Prices go up – or down – significantly depending on the age and weight of the beast and what its destiny is likely to be.
- If one bale of cotton makes 1200 T-shirts, I wonder how many eye fillet steaks or pairs of shoes or leather belts can be made from one cow?
Bennett told me that some abattoirs will buy scraggy old beasts that are really only good enough to make mincemeat, but the pericardium membrane around their hearts is often sold to the USA for use in the manufacture of human heart valves. Perhaps I’d better start growin’ cattle for the USA heart-valve market instead of growin’ cotton for the T-shirt market.
Although I’d “gone West, young man”, expecting to find vast tracts of semi-desert inhabited by mobs of thirsty sheep and hungry cattle, and populated by dusty bow-legged cowboys and cowgirls perched on bar stools quaffing Fourex beer after a hard day’s mustering – I found none of these at all, but I did find some fascinating sights and remarkably helpful people and, eventually, a cow or two to write home about.
Now it is time for dinner, and it is a toss-up between a glass of Stanthorpe red wine and an eye fillet beef steak or a juicy lamb cutlet smothered in mint sauce.
Nope – sorry – in all my travels I did not find a single sheep at all. Will have to go West again another day.
- Cotton Fields written and performed in 1940 by Huddie Ledbetter – aka Lead Belly. It was subsequently performed by many other singers including Credence Clearwater Revival, The Highwaymen, the Beach Boys and Johnny Cash.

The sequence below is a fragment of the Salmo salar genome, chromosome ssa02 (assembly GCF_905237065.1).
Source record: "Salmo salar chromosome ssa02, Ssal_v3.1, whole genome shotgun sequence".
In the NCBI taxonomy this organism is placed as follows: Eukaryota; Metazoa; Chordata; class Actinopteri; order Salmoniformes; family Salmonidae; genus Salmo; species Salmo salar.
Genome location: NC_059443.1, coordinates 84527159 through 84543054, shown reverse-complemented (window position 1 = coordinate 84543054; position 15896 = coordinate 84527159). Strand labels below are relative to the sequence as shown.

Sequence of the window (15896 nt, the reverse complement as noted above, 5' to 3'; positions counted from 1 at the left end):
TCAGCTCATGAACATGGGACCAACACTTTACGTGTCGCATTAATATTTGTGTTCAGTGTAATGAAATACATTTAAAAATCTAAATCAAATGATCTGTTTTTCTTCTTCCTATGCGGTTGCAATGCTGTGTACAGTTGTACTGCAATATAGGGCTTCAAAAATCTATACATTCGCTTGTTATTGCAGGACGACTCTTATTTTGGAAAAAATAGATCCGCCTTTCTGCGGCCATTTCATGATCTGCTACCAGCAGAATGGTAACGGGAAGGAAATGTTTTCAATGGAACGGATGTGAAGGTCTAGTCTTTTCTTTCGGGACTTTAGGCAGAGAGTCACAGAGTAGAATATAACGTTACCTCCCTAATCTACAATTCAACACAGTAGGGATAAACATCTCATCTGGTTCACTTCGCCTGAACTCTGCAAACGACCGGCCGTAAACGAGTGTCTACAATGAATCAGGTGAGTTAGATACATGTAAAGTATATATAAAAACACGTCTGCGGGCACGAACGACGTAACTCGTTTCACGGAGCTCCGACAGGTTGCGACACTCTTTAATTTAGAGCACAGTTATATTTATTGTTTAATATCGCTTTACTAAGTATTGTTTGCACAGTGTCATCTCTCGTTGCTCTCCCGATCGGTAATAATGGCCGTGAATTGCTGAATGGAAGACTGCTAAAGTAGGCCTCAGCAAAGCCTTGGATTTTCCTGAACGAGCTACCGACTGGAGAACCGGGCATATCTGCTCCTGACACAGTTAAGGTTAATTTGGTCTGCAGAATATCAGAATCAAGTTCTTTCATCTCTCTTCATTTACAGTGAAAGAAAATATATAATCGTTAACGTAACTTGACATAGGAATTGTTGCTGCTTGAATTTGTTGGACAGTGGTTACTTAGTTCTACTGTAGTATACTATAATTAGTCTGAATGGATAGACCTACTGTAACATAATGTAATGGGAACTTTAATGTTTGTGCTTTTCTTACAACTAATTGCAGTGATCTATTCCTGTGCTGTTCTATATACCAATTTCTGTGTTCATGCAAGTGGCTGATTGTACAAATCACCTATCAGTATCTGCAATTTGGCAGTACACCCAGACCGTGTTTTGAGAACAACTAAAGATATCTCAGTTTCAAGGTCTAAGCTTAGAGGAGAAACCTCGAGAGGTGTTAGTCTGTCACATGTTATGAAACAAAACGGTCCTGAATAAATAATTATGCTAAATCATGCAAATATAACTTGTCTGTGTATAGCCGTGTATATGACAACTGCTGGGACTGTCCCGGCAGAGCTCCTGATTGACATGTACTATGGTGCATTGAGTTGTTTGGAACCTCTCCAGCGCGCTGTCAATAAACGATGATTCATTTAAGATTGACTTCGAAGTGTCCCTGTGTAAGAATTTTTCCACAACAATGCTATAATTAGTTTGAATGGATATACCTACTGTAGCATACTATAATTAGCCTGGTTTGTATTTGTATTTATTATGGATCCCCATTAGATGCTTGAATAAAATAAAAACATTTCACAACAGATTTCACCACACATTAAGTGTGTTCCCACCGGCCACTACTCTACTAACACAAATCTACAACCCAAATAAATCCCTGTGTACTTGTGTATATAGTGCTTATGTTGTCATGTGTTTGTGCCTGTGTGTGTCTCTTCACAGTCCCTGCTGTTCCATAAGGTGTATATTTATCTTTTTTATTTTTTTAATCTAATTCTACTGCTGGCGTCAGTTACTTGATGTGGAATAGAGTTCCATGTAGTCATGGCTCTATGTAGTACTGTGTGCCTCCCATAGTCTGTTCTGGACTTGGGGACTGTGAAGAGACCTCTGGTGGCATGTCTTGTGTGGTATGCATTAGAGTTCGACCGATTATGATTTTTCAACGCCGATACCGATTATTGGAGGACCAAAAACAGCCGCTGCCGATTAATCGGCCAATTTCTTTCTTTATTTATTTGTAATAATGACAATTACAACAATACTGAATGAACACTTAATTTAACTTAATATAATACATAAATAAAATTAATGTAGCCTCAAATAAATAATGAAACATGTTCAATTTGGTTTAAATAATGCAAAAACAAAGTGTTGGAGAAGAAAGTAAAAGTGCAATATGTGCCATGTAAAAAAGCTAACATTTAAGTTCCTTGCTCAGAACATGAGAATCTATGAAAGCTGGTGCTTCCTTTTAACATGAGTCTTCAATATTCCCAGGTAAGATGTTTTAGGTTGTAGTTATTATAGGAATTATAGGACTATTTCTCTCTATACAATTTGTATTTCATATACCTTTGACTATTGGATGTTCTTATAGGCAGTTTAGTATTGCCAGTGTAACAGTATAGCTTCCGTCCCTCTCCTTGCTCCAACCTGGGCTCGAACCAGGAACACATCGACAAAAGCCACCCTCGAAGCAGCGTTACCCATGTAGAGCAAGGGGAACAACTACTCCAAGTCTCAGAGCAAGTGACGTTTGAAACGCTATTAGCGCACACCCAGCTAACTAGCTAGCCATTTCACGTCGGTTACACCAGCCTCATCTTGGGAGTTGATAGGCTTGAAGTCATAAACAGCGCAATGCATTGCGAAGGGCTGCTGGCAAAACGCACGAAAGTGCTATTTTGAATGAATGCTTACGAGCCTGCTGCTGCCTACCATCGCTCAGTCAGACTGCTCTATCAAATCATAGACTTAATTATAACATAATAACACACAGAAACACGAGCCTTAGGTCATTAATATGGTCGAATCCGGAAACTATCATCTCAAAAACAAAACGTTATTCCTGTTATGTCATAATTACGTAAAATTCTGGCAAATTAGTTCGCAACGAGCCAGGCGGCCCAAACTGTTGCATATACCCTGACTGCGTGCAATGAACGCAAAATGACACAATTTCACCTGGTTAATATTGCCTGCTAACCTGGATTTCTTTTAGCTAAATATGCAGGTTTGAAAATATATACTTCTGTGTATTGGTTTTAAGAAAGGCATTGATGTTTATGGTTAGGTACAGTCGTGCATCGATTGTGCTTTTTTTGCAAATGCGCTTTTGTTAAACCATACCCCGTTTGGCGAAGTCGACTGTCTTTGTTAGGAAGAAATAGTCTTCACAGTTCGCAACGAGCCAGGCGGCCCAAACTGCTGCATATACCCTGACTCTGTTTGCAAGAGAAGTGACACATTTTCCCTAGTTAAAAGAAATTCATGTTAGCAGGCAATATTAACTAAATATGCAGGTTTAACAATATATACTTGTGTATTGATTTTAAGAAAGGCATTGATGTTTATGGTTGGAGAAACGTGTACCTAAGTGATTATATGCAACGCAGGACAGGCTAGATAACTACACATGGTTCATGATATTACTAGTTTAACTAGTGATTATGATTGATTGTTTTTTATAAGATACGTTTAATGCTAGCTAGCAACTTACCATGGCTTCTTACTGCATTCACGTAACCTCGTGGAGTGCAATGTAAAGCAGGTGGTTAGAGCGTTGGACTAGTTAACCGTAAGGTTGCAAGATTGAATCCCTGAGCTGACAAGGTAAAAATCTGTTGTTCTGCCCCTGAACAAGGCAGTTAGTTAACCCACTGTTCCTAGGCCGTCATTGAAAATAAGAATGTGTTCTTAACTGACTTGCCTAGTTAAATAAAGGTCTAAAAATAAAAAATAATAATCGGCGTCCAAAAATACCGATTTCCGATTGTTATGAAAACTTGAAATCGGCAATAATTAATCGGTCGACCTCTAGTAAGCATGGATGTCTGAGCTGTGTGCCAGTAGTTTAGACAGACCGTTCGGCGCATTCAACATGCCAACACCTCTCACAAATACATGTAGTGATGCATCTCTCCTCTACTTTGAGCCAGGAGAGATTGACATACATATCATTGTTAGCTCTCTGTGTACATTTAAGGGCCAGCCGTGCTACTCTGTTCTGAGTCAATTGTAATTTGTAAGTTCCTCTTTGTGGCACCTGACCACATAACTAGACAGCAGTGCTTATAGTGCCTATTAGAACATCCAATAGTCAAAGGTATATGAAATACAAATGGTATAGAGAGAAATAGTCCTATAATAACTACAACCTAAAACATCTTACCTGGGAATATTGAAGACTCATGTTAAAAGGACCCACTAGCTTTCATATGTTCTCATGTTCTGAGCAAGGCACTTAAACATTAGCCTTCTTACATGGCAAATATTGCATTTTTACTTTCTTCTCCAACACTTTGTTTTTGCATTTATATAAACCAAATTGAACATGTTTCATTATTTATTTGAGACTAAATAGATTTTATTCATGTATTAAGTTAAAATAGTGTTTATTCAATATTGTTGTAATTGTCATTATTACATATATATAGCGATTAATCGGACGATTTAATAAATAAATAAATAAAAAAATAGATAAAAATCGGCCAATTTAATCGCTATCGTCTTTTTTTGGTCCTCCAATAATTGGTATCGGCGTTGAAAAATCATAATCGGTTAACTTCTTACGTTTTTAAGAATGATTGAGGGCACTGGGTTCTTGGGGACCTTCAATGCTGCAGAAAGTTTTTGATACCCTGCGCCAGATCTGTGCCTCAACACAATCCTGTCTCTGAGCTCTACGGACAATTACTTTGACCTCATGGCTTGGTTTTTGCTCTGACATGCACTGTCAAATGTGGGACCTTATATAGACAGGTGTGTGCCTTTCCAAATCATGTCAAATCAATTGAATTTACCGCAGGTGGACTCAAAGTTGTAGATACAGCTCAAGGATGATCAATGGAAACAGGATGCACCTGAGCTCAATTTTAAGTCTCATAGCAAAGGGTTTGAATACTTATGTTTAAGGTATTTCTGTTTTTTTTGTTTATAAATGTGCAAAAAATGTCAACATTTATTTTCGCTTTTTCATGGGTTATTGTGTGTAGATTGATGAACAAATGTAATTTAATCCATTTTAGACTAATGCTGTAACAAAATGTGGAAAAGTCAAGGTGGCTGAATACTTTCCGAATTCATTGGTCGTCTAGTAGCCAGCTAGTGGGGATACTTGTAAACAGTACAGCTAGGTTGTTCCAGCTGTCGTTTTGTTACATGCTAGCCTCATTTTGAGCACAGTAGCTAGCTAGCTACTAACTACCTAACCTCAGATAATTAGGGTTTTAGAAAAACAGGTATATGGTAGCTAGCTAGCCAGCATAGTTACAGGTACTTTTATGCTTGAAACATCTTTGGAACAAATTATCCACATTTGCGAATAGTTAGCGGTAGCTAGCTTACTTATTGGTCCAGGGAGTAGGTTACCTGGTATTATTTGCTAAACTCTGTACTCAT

- I lived in Thailand for many years, where foreigners cannot own any land. Farangs can own apartments so long as there is no more than 49% foreign ownership in the building. Outright ownership of a house and land is not possible. Australia could learn quite a lot from the Kingdom of Thailand.
With thanks to David Grimmett for fact-checking and advice.
Journey April 2021
Text and photographs (excluding ***) © Christopher Hall June 2021
Other photographs from Internet
In my blogs I try to present a snapshot of the places I have discovered during a brief visit. I am not trying to present a detailed picture of the whole city or the whole region or the whole country.
If you enjoyed this story please scroll down to see earlier stories and forward the blog address to your friends: www.hallomega.com
If you would like to receive automatic notification of future postings on this blog please click the FOLLOW button on your screen.
If a man ascended into heaven and gazed upon the whole workings of the universe and the beauty of the stars, the marvellous sight would give him no joy if he had to keep it to himself. And yet, if only there had been someone to describe the spectacle to, it would have filled him with delight.
6 thoughts on “Queensland: Cattle and Cotton”
The size of those animal trucks is crazy! Looks like everything is on a large scale.
LikeLiked by 1 person
I spent a year living and working in the outback, going to Roma was going to a big town for us 😂 I miss it a lot, thanks for sharing! ❤️
LikeLiked by 1 person
Thanks for your note Emily. Yes – Roma is a big town for many of us who grew up in small Queensland towns – Goombungee was one of my places! Cheers – Chris
LikeLiked by 1 person
Thanks for your note Emily. Yes Roma is a BIG town for those of us who grew up in small Queensland towns. Goombungee was one of mine! Cheers – Chris
LikeLiked by 1 person
Interesting info as usual. I was raised on a farm in Alberta MANY MOONS ago. My sister still lives on what is still left of the place. So I was raised on beef, pork, chicken. I have not eaten meat in AGES. Partly for health reasons and don’t want to think of the cruelty in their treatment etc. I do eat fish …. which most folks do not call as meat. What is it then? Cheers for now,
LikeLiked by 1 person
Thanks for taking me west Chris. Yet another wonderful adventure and planning to have steak for dinner washed down with a granite belt red from the cellar. Been out that way several times and just love the hospitality of all the people who feed our cities with fare we often take for granted and don’t give a thought to where it comes from. Must catch up soon.
LikeLiked by 1 person